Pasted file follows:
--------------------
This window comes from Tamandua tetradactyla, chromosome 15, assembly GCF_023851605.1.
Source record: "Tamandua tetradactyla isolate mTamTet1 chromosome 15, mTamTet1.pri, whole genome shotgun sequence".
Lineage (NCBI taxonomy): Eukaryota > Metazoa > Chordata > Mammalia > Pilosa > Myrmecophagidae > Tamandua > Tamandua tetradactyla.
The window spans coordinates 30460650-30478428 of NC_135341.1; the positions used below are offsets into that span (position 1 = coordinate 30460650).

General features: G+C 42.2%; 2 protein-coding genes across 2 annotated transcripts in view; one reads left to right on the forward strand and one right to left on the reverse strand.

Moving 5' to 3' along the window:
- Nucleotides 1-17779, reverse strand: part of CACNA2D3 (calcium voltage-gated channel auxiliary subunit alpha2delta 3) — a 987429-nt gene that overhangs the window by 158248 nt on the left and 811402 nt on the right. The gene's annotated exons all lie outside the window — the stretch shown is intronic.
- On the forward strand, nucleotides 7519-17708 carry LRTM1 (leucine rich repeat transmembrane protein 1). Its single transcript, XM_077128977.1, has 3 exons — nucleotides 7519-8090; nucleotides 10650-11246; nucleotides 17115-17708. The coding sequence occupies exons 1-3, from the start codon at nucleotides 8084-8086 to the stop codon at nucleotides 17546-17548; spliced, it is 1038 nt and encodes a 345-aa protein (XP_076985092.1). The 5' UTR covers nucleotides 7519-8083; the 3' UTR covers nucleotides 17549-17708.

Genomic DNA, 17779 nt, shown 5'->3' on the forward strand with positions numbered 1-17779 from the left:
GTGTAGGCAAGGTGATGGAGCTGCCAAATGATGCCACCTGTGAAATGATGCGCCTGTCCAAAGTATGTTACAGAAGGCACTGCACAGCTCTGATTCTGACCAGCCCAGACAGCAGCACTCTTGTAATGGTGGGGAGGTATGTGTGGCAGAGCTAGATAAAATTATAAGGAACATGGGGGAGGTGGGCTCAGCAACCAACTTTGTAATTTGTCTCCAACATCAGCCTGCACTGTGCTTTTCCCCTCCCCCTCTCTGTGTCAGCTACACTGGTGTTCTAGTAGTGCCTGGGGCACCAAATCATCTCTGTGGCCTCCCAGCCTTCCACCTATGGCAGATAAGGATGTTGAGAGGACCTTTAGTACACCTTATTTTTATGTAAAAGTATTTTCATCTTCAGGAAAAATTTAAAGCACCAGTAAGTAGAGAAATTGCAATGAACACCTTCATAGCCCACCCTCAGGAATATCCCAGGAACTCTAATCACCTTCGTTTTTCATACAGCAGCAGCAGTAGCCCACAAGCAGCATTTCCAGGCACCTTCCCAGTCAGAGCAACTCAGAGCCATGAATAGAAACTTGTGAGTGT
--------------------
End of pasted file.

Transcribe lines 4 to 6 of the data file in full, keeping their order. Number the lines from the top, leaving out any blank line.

The window spans coordinates 30460650-30478428 of NC_135341.1; the positions used below are offsets into that span (position 1 = coordinate 30460650).

General features: G+C 42.2%; 2 protein-coding genes across 2 annotated transcripts in view; one reads left to right on the forward strand and one right to left on the reverse strand.

Moving 5' to 3' along the window: